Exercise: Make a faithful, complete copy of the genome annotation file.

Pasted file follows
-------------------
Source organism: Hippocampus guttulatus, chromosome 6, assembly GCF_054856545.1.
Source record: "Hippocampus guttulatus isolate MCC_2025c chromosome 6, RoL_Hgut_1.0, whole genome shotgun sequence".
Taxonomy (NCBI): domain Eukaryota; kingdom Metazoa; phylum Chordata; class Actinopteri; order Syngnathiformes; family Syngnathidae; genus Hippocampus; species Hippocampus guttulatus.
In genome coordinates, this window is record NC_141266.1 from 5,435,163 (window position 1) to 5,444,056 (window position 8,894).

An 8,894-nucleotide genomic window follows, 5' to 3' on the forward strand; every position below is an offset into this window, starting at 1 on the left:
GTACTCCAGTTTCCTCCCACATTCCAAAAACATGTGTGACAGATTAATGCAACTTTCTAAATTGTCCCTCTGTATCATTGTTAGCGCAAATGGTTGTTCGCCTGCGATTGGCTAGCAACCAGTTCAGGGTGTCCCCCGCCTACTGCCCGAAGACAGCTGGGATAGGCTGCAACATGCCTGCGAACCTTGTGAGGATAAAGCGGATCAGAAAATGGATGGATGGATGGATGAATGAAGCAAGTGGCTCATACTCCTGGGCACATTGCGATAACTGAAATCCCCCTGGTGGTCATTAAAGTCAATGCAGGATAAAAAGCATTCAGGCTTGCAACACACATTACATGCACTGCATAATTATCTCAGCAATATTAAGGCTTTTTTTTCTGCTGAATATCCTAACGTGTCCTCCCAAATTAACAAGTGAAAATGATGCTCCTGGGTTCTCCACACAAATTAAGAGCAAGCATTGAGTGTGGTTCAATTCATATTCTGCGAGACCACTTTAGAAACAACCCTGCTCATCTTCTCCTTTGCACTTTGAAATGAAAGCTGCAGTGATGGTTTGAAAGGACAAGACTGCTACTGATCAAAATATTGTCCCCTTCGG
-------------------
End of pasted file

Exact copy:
Source organism: Hippocampus guttulatus, chromosome 6, assembly GCF_054856545.1.
Source record: "Hippocampus guttulatus isolate MCC_2025c chromosome 6, RoL_Hgut_1.0, whole genome shotgun sequence".
Taxonomy (NCBI): domain Eukaryota; kingdom Metazoa; phylum Chordata; class Actinopteri; order Syngnathiformes; family Syngnathidae; genus Hippocampus; species Hippocampus guttulatus.
In genome coordinates, this window is record NC_141266.1 from 5,435,163 (window position 1) to 5,444,056 (window position 8,894).

An 8,894-nucleotide genomic window follows, 5' to 3' on the forward strand; every position below is an offset into this window, starting at 1 on the left:
GTACTCCAGTTTCCTCCCACATTCCAAAAACATGTGTGACAGATTAATGCAACTTTCTAAATTGTCCCTCTGTATCATTGTTAGCGCAAATGGTTGTTCGCCTGCGATTGGCTAGCAACCAGTTCAGGGTGTCCCCCGCCTACTGCCCGAAGACAGCTGGGATAGGCTGCAACATGCCTGCGAACCTTGTGAGGATAAAGCGGATCAGAAAATGGATGGATGGATGGATGAATGAAGCAAGTGGCTCATACTCCTGGGCACATTGCGATAACTGAAATCCCCCTGGTGGTCATTAAAGTCAATGCAGGATAAAAAGCATTCAGGCTTGCAACACACATTACATGCACTGCATAATTATCTCAGCAATATTAAGGCTTTTTTTTCTGCTGAATATCCTAACGTGTCCTCCCAAATTAACAAGTGAAAATGATGCTCCTGGGTTCTCCACACAAATTAAGAGCAAGCATTGAGTGTGGTTCAATTCATATTCTGCGAGACCACTTTAGAAACAACCCTGCTCATCTTCTCCTTTGCACTTTGAAATGAAAGCTGCAGTGATGGTTTGAAAGGACAAGACTGCTACTGATCAAAATATTGTCCCCTTCGG